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Zynga: Institutional Investors Now Own More Than 82%

Robert F. Abbott profile picture
Robert F. Abbott


  • Zynga develops, markets, and distributes social games played on mobile platforms. Players may play for free; the company earns revenue by selling virtual currency to the players and by exposing.
  • The company lost money in 2020 and expects another loss this year, although not so deep. It has grown revenue, but its net margins are low.
  • At the end of 2020, it was owned by 555 institutional investors, who held the lion’s share of outstanding shares. Several insiders also continue to own significant stakes as well.

The shares of Zynga, Inc. (ZNGA), a company that's all about playing games, have been swallowed up by serious, professional investors.

Institutional investors, the professionals who buy and sell on behalf of pension funds, mutual funds, and the like, developed new-found enthusiasm for Zynga in the third quarter of 2019:

Zynga institutional ownershipSource: GuruFocus

According to GuruFocus, institutional investors owned just 47.13% at the beginning of the third quarter and then jumped right in, driving their share of ownership to 82.44%. The Vanguard Group alone owns than a billion dollars' worth of shares.

As this 5-year chart shows, Zynga's share price rose more than five-fold between 2016 and 2021, from $2.15 to more than $11.00.

Why this increasing interest, and why do these professional investors continue to hold a company that is posting losses rather than earnings?

What is Zynga?

Zynga games illustrationSource: Q4-2020 Financial Results Presentation

It described itself this way in the introduction to its 10-K for 2020,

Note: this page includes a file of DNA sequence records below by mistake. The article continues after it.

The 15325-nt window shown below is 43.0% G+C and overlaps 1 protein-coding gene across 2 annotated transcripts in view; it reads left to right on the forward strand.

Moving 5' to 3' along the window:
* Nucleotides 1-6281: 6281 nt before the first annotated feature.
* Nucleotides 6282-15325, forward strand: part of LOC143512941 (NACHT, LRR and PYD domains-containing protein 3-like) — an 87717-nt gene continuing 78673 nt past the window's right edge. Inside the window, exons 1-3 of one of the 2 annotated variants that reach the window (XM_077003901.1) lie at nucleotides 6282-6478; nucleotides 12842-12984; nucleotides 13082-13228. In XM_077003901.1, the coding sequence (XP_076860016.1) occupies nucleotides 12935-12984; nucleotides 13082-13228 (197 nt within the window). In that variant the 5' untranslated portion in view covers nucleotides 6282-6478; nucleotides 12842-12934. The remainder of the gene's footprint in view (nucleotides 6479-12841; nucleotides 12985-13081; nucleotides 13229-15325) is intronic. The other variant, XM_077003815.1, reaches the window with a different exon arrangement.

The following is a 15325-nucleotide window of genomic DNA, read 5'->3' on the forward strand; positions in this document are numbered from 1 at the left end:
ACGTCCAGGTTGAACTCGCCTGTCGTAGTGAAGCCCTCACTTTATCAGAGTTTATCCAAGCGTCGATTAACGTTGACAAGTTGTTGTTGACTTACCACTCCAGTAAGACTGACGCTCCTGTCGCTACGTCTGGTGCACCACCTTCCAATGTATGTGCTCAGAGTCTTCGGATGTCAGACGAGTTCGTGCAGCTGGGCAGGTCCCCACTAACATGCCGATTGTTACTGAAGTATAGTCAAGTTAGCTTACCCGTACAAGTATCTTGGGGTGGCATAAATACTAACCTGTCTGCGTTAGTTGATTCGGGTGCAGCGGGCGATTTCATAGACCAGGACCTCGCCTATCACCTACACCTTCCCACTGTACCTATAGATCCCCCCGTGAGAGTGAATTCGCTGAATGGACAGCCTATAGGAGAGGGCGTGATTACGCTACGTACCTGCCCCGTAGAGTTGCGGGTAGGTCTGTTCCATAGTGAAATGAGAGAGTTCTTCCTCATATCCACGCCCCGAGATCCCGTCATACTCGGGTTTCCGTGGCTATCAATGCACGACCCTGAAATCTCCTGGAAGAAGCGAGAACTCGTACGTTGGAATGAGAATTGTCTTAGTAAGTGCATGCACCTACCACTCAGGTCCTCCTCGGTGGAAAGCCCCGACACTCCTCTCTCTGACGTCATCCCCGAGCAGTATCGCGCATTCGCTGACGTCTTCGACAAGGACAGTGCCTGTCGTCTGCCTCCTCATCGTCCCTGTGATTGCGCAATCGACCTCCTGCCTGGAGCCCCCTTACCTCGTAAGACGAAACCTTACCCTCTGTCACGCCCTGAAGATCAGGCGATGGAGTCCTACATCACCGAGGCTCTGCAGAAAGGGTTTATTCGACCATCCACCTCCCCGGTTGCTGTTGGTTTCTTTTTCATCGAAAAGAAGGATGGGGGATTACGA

"a leading provider of social game services. We develop, market and operate social games as live services played on mobile platforms, such as Apple's iOS and Google's Android, social networking platforms, such as Facebook and Snapchat, Personal Computers, consoles, such as Nintendo's Switch game console, and other platforms. Generally, all of our games are free to play, and we generate substantially all of our revenue through the sale of in-game virtual items ("online game revenue") and advertising services ("advertising revenue")."

More specifically, revenue comes from:

  • Virtual Items: This, the company's main revenue source, comes from the sale of in-game virtual currency; players use this currency to buy virtual goods (they can also earn virtual currency by gameplay or accepting promotional offers from advertisers).
  • Advertising: Players may play for free, but in doing so they must watch advertisements. Responsible for about 16% of revenue in 2020.
ChartData by YCharts

ChartData by YCharts

ChartData by YCharts

ChartData by YCharts

ChartData by YCharts

ChartData by YCharts

This article was written by

Robert F. Abbott profile picture
Robert F. Abbott has been investing his family’s accounts since 1995, and in 2010 added options, mainly covered calls and collars with long stocks. He is a freelance writer, and his projects include a website that provides information for new and intermediate-level mutual fund investors. A resident of Airdrie, Alberta, Canada, Robert has earned Bachelor of Arts and Master of Business Administration (MBA) degrees.

Analyst’s Disclosure: I/we have no positions in any stocks mentioned, but may initiate a long position in ZNGA over the next 72 hours. I wrote this article myself, and it expresses my own opinions. I am not receiving compensation for it (other than from Seeking Alpha). I have no business relationship with any company whose stock is mentioned in this article.

Seeking Alpha's Disclosure: Past performance is no guarantee of future results. No recommendation or advice is being given as to whether any investment is suitable for a particular investor. Any views or opinions expressed above may not reflect those of Seeking Alpha as a whole. Seeking Alpha is not a licensed securities dealer, broker or US investment adviser or investment bank. Our analysts are third party authors that include both professional investors and individual investors who may not be licensed or certified by any institute or regulatory body.

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